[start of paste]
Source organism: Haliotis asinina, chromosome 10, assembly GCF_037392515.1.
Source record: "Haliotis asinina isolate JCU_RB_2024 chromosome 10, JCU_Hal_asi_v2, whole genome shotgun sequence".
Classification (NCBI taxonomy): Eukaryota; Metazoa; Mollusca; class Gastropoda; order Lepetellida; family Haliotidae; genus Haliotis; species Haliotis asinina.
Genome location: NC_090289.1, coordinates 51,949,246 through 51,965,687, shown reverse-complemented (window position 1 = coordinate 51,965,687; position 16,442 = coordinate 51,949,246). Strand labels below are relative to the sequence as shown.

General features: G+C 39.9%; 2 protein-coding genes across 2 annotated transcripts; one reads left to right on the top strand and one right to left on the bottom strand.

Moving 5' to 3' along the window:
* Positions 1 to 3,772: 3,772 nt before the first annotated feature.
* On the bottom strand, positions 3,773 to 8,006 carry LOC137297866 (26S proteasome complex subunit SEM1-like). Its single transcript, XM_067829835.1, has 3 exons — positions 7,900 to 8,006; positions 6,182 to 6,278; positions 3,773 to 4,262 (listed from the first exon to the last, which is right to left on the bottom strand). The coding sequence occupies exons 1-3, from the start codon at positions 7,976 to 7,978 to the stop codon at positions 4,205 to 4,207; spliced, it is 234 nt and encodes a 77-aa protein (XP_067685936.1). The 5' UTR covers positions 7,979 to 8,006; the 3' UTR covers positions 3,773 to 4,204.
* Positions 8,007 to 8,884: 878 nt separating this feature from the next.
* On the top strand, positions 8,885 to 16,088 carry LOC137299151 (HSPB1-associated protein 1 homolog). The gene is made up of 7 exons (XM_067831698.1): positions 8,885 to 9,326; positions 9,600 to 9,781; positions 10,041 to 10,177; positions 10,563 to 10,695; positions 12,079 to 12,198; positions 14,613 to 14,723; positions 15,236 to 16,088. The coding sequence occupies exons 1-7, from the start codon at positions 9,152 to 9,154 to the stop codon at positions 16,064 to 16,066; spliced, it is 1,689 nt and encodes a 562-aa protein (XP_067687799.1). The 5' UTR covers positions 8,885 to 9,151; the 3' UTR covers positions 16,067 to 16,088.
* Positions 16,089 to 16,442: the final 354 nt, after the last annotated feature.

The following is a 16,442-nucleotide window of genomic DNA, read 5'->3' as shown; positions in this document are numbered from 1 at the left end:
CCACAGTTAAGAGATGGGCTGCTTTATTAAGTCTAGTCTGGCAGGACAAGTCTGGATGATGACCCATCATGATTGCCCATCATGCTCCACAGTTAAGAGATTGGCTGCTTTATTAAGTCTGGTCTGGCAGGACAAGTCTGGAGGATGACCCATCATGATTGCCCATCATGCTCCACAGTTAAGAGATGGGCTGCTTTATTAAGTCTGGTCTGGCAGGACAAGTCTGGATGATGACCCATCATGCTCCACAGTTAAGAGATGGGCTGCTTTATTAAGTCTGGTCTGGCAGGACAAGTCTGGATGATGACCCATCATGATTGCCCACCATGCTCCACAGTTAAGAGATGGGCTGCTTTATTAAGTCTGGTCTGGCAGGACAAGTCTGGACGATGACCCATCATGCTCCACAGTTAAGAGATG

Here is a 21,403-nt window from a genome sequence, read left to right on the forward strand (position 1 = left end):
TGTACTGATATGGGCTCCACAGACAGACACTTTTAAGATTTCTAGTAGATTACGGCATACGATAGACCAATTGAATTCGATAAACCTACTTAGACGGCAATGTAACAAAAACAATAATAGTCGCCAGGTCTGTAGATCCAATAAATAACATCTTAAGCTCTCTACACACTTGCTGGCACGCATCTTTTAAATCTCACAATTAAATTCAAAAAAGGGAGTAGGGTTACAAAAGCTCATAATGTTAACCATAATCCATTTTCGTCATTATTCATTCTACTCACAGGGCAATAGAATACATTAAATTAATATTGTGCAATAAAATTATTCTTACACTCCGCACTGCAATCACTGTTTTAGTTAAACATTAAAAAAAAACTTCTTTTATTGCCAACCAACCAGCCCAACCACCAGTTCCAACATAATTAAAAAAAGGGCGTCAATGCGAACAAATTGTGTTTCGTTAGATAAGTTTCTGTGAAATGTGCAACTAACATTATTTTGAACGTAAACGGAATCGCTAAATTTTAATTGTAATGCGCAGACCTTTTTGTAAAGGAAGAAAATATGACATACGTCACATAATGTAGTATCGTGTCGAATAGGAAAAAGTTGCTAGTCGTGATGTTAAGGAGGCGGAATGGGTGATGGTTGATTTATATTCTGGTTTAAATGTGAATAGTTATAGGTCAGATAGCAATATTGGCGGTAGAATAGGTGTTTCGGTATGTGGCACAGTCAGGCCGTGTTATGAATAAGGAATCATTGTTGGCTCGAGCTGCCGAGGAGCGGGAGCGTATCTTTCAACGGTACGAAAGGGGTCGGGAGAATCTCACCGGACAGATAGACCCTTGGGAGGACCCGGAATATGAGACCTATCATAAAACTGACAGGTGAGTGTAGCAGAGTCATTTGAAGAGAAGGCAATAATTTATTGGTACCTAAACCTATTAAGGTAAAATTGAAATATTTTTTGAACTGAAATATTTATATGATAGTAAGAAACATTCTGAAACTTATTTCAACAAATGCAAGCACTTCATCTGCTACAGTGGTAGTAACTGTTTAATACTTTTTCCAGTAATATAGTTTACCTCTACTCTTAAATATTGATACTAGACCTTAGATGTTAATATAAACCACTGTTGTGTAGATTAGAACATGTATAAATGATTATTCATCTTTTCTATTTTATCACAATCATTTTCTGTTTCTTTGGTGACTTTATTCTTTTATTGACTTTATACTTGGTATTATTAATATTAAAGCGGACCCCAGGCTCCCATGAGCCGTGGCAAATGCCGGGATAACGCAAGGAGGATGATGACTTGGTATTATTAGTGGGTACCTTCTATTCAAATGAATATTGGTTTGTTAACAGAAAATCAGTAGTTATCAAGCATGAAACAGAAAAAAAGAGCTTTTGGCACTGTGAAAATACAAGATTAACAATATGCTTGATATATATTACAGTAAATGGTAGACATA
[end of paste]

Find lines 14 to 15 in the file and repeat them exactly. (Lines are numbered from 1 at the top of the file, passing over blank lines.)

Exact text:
Here is a 21,403-nt window from a genome sequence, read left to right on the forward strand (position 1 = left end):
TGTACTGATATGGGCTCCACAGACAGACACTTTTAAGATTTCTAGTAGATTACGGCATACGATAGACCAATTGAATTCGATAAACCTACTTAGACGGCAATGTAACAAAAACAATAATAGTCGCCAGGTCTGTAGATCCAATAAATAACATCTTAAGCTCTCTACACACTTGCTGGCACGCATCTTTTAAATCTCACAATTAAATTCAAAAAAGGGAGTAGGGTTACAAAAGCTCATAATGTTAACCATAATCCATTTTCGTCATTATTCATTCTACTCACAGGGCAATAGAATACATTAAATTAATATTGTGCAATAAAATTATTCTTACACTCCGCACTGCAATCACTGTTTTAGTTAAACATTAAAAAAAAACTTCTTTTATTGCCAACCAACCAGCCCAACCACCAGTTCCAACATAATTAAAAAAAGGGCGTCAATGCGAACAAATTGTGTTTCGTTAGATAAGTTTCTGTGAAATGTGCAACTAACATTATTTTGAACGTAAACGGAATCGCTAAATTTTAATTGTAATGCGCAGACCTTTTTGTAAAGGAAGAAAATATGACATACGTCACATAATGTAGTATCGTGTCGAATAGGAAAAAGTTGCTAGTCGTGATGTTAAGGAGGCGGAATGGGTGATGGTTGATTTATATTCTGGTTTAAATGTGAATAGTTATAGGTCAGATAGCAATATTGGCGGTAGAATAGGTGTTTCGGTATGTGGCACAGTCAGGCCGTGTTATGAATAAGGAATCATTGTTGGCTCGAGCTGCCGAGGAGCGGGAGCGTATCTTTCAACGGTACGAAAGGGGTCGGGAGAATCTCACCGGACAGATAGACCCTTGGGAGGACCCGGAATATGAGACCTATCATAAAACTGACAGGTGAGTGTAGCAGAGTCATTTGAAGAGAAGGCAATAATTTATTGGTACCTAAACCTATTAAGGTAAAATTGAAATATTTTTTGAACTGAAATATTTATATGATAGTAAGAAACATTCTGAAACTTATTTCAACAAATGCAAGCACTTCATCTGCTACAGTGGTAGTAACTGTTTAATACTTTTTCCAGTAATATAGTTTACCTCTACTCTTAAATATTGATACTAGACCTTAGATGTTAATATAAACCACTGTTGTGTAGATTAGAACATGTATAAATGATTATTCATCTTTTCTATTTTATCACAATCATTTTCTGTTTCTTTGGTGACTTTATTCTTTTATTGACTTTATACTTGGTATTATTAATATTAAAGCGGACCCCAGGCTCCCATGAGCCGTGGCAAATGCCGGGATAACGCAAGGAGGATGATGACTTGGTATTATTAGTGGGTACCTTCTATTCAAATGAATATTGGTTTGTTAACAGAAAATCAGTAGTTATCAAGCATGAAACAGAAAAAAAGAGCTTTTGGCACTGTGAAAATACAAGATTAACAATATGCTTGATATATATTACAGTAAATGGTAGACATA